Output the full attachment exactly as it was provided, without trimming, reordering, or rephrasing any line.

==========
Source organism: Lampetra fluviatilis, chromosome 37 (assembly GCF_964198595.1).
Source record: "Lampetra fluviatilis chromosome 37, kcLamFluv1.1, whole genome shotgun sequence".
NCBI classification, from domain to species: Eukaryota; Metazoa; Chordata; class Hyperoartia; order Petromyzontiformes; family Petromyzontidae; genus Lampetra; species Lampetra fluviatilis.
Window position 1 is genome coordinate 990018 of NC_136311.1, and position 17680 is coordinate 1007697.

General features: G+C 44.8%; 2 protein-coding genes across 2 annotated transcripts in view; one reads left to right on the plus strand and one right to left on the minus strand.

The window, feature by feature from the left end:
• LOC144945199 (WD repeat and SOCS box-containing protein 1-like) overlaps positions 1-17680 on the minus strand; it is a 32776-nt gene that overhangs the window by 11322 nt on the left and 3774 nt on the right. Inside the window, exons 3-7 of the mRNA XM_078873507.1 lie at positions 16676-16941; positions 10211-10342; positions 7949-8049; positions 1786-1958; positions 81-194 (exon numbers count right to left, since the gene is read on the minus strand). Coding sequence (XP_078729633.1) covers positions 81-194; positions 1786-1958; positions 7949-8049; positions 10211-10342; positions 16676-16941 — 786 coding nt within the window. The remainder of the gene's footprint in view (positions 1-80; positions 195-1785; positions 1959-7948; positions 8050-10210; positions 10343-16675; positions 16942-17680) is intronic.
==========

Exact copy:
Source organism: Lampetra fluviatilis, chromosome 37 (assembly GCF_964198595.1).
Source record: "Lampetra fluviatilis chromosome 37, kcLamFluv1.1, whole genome shotgun sequence".
NCBI classification, from domain to species: Eukaryota; Metazoa; Chordata; class Hyperoartia; order Petromyzontiformes; family Petromyzontidae; genus Lampetra; species Lampetra fluviatilis.
Window position 1 is genome coordinate 990018 of NC_136311.1, and position 17680 is coordinate 1007697.

General features: G+C 44.8%; 2 protein-coding genes across 2 annotated transcripts in view; one reads left to right on the plus strand and one right to left on the minus strand.

The window, feature by feature from the left end:
• LOC144945199 (WD repeat and SOCS box-containing protein 1-like) overlaps positions 1-17680 on the minus strand; it is a 32776-nt gene that overhangs the window by 11322 nt on the left and 3774 nt on the right. Inside the window, exons 3-7 of the mRNA XM_078873507.1 lie at positions 16676-16941; positions 10211-10342; positions 7949-8049; positions 1786-1958; positions 81-194 (exon numbers count right to left, since the gene is read on the minus strand). Coding sequence (XP_078729633.1) covers positions 81-194; positions 1786-1958; positions 7949-8049; positions 10211-10342; positions 16676-16941 — 786 coding nt within the window. The remainder of the gene's footprint in view (positions 1-80; positions 195-1785; positions 1959-7948; positions 8050-10210; positions 10343-16675; positions 16942-17680) is intronic.